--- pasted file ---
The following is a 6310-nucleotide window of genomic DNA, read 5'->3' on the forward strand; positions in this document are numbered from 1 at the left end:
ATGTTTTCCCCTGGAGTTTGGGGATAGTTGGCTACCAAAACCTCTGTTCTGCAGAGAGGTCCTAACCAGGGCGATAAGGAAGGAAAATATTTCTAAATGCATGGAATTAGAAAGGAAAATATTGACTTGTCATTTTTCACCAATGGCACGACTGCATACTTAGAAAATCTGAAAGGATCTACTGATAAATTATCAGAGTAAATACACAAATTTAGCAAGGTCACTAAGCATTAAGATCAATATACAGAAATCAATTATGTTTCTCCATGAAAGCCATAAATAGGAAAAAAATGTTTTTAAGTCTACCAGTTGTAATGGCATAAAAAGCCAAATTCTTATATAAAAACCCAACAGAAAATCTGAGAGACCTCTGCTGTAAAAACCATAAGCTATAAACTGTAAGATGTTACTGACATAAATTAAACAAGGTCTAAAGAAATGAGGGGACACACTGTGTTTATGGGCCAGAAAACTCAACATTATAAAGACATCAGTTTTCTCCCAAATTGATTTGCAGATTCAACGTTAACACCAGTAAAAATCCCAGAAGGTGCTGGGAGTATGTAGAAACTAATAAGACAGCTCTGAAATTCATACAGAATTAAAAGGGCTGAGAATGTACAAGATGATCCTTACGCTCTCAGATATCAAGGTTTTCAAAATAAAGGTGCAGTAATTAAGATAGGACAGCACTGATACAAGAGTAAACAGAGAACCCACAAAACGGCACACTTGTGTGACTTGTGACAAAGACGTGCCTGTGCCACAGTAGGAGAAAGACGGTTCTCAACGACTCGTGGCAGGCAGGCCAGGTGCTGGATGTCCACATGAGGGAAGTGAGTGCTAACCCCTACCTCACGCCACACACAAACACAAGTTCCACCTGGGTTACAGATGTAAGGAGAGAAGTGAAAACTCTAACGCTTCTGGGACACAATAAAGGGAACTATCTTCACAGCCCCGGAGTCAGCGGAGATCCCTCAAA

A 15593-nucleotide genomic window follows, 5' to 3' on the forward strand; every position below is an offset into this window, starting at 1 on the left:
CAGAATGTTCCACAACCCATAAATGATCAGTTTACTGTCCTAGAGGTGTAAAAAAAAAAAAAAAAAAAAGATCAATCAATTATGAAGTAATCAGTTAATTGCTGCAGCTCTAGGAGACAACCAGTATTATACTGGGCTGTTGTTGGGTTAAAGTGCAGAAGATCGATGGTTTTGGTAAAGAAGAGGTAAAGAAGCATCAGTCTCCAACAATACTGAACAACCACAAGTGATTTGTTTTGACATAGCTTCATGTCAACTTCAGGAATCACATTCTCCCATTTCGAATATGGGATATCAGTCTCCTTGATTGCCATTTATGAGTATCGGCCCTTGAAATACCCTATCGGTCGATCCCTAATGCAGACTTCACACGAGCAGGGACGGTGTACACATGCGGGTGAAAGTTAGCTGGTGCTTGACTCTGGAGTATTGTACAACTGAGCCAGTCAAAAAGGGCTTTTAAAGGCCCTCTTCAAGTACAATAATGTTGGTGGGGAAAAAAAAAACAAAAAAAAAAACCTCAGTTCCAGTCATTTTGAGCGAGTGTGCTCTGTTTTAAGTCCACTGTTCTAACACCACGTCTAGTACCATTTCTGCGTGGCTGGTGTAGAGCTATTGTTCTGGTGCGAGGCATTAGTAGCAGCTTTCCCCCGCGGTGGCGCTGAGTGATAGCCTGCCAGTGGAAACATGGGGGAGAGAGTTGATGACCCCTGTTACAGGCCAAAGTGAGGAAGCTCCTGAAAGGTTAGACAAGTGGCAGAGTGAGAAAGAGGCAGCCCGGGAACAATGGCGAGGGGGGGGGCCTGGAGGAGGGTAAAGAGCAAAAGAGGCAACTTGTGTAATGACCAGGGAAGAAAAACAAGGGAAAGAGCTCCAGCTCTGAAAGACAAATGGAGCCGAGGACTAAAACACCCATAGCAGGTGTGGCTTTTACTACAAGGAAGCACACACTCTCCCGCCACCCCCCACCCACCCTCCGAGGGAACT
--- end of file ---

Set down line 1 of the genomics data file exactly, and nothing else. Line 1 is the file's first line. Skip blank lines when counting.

The following is a 6310-nucleotide window of genomic DNA, read 5'->3' on the forward strand; positions in this document are numbered from 1 at the left end: